Bob’s diaries, photos, letters.  A huge collection.  Countless diaries, bulky photo albums, and correspondence from the 1950s on, with accompanying photos.  To be sorted out by yours truly – an overwhelming task that I’m now in the throes of doing – with possible donation in time to the gay history archives in the gay center on West 13th Street, just a short ten-minute walk from here.  In his letters and diaries Bob said exactly what was on his mind, whether it was socially acceptable or not.  I’ve dipped into it, and boy, am I learning a lot!  Much of it he told me, but it’s coming through now big and bold, and I’m startled, amused, baffled, and amazed.  Out of all this I may get a post or two for this blog, leading to a nonfictional account of his eventful twentieth and twenty-first years, based on his letters and diary, plus accompany photos.  What he was up to as a callow youth will amaze readers, just as it has amazed me.

         One final observation: those bulky photo albums hold literally hundreds of photos, often accompanied by handwritten notes.  For every photo he took of his father, there are 40 of his mother.  (Shades of Oedipus!)  And for every photo of his mother, there are 60 of Bob.  I can’t myself conceive of taking so many photos of myself.  Bob was a narcissist obsessed with his youthful and aging self.  But not a total narcissist: he found room  for others (myself included), had warm friendships with both men and women.  His albums, diaries, and correspondence bear witness to the fact.  He lived richly and fully, and it's my job now, not just to sort out his stuff, but to commemorate his life and make it available to others.  His life was anything but dull.  By recording it in letters, diaries, and photos, he has left me the means to do it.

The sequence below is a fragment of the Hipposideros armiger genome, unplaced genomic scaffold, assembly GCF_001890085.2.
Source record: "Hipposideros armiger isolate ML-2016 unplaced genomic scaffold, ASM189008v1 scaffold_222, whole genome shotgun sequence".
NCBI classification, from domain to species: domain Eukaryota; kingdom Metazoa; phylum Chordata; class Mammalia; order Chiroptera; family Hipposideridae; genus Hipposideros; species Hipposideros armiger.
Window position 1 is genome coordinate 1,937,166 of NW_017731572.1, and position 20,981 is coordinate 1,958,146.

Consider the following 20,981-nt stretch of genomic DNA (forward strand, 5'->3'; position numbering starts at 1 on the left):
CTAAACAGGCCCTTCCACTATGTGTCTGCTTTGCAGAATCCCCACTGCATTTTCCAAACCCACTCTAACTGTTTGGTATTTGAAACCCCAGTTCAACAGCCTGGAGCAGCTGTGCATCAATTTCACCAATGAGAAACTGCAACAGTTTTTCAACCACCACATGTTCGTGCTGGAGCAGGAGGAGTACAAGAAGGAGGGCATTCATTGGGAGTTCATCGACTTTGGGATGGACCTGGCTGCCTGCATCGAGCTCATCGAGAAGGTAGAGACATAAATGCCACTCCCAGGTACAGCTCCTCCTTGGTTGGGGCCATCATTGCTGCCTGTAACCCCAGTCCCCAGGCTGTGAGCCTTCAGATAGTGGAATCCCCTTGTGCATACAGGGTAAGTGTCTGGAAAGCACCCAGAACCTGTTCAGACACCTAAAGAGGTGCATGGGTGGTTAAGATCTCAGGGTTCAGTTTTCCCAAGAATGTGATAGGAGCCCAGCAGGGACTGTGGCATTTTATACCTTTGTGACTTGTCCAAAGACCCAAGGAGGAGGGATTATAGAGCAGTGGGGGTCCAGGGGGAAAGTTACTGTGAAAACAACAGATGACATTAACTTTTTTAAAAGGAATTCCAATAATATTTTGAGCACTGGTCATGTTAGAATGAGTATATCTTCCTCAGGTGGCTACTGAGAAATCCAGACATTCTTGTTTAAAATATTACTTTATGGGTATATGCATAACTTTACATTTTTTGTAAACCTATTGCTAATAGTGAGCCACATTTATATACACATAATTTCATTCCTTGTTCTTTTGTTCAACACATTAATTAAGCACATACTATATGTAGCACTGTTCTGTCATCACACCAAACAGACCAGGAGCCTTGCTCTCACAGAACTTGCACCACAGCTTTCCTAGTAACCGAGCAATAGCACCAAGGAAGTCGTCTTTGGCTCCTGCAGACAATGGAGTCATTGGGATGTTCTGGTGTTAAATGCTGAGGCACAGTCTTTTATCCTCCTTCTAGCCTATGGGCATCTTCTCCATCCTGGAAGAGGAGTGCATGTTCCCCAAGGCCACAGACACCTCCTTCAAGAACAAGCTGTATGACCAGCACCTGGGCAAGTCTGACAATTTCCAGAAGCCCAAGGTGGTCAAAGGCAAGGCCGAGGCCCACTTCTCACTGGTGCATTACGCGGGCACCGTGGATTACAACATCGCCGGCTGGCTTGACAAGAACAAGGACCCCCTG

Coming soon: ???  I just hope I have time to do something.  Right now, I'm overwhelmed (that word again!) by things to do.


All books are available online as indicated, or from the author.

1.  No Place for Normal: New York / Stories from the Most Exciting City in the World (Mill City Press, 2015).  Winner of the Tenth Annual National Indie Excellence Award for Regional Non-Fiction; first place in the Travel category of the 2015-2016 Reader Views Literary Awards; and Honorable Mention in the Culture category of the Eric Hoffer Book Awards for 2016.  All about anything and everything New York: alcoholics, abortionists, greenmarkets, Occupy Wall Street, the Gay Pride Parade, my mugging in Central Park, peyote visions, and an artist who made art of a blackened human toe.  

If you love the city (or hate it), this may be the book for you.  An award winner, it sold well at BookCon 2017 and 2018.